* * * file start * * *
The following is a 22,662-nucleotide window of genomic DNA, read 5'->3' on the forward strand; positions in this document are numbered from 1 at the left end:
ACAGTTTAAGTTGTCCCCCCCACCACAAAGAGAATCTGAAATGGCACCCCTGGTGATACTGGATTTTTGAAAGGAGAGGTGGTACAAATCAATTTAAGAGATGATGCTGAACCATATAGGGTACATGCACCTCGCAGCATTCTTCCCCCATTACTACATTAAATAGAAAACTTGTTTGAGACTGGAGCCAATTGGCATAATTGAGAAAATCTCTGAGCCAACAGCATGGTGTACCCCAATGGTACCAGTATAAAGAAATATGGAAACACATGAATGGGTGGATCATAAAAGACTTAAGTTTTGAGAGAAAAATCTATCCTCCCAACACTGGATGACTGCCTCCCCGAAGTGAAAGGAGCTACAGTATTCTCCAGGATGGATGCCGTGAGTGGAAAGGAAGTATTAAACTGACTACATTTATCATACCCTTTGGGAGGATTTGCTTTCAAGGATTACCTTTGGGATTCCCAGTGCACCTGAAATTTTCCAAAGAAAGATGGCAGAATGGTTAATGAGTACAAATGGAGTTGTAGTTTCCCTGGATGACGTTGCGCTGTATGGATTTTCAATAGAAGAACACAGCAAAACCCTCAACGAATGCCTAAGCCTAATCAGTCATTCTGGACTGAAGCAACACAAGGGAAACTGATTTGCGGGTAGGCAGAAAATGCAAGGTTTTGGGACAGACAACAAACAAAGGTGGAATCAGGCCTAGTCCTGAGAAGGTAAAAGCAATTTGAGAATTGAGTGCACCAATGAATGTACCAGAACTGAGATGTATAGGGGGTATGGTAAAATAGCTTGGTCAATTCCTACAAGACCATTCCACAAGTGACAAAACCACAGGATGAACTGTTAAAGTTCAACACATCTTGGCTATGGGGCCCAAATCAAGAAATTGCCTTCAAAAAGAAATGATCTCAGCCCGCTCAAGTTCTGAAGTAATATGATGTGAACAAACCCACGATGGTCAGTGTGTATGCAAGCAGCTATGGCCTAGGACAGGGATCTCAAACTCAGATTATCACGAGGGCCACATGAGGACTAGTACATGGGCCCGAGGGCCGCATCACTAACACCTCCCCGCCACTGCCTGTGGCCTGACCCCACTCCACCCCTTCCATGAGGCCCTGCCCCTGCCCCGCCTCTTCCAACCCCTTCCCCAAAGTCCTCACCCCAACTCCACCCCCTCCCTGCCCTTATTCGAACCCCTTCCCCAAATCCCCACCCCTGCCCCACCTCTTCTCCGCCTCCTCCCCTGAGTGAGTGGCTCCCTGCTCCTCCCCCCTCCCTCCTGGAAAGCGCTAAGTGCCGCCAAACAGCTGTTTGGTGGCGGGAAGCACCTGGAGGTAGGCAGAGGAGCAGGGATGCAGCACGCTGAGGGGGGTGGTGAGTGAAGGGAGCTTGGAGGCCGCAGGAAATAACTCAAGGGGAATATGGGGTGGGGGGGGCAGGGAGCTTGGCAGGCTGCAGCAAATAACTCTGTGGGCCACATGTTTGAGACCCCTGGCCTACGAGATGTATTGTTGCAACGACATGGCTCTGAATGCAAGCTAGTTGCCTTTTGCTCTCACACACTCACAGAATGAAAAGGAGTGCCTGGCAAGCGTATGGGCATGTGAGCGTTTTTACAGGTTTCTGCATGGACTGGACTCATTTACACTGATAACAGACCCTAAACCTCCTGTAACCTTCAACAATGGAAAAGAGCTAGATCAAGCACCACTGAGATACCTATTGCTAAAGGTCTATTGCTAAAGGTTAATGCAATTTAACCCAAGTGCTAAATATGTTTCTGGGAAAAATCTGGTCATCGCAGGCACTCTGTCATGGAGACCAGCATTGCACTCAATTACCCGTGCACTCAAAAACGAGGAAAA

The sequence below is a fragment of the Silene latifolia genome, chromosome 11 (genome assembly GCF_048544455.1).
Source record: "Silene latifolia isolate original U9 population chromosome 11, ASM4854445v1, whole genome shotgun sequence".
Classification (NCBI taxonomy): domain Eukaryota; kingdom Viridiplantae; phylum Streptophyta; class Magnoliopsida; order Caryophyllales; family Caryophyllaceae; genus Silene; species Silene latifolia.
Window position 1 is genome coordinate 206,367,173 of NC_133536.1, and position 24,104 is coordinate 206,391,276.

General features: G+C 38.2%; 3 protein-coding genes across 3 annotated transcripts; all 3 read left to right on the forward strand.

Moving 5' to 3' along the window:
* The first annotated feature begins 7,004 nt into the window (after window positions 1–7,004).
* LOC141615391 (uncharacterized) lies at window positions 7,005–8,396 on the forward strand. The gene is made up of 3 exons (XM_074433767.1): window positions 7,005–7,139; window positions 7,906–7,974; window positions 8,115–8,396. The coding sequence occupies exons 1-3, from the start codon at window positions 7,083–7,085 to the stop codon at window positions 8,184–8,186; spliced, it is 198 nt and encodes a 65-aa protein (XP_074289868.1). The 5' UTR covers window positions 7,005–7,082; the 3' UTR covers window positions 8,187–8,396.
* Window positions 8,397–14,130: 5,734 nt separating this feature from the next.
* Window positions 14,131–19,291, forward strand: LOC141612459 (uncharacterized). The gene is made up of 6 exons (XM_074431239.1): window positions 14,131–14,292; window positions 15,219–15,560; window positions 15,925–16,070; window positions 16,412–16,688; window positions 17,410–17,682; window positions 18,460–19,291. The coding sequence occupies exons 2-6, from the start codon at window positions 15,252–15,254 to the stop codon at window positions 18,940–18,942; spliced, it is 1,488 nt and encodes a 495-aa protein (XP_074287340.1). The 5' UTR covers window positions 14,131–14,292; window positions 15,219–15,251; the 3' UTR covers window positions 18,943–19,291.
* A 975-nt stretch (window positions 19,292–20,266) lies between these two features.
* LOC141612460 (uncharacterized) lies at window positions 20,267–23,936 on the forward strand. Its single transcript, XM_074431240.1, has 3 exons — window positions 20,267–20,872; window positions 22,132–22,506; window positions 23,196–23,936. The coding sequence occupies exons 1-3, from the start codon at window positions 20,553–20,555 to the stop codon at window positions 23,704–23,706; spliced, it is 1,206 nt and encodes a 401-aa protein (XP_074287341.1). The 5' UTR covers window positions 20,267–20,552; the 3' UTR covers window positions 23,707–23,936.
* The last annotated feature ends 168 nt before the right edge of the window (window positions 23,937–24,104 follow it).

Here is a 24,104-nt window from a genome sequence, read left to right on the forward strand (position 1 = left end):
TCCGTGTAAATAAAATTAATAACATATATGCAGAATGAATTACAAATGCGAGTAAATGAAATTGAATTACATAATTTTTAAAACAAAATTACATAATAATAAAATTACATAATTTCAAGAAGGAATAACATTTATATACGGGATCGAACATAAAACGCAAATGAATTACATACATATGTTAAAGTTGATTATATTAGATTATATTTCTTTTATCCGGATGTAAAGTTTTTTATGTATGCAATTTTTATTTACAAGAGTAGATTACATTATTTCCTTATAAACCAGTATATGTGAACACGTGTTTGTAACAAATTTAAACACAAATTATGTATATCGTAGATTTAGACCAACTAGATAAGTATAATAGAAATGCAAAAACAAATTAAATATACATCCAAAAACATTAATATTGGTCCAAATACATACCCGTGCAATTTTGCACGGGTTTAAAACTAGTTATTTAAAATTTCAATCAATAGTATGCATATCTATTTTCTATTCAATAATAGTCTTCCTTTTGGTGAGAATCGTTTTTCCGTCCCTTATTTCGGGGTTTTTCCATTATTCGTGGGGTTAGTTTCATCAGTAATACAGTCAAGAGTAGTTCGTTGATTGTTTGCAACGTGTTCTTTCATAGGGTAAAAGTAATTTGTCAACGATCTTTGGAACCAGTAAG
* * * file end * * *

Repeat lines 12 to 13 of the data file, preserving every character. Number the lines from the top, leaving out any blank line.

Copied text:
* Window positions 14,131–19,291, forward strand: LOC141612459 (uncharacterized). The gene is made up of 6 exons (XM_074431239.1): window positions 14,131–14,292; window positions 15,219–15,560; window positions 15,925–16,070; window positions 16,412–16,688; window positions 17,410–17,682; window positions 18,460–19,291. The coding sequence occupies exons 2-6, from the start codon at window positions 15,252–15,254 to the stop codon at window positions 18,940–18,942; spliced, it is 1,488 nt and encodes a 495-aa protein (XP_074287340.1). The 5' UTR covers window positions 14,131–14,292; window positions 15,219–15,251; the 3' UTR covers window positions 18,943–19,291.
* A 975-nt stretch (window positions 19,292–20,266) lies between these two features.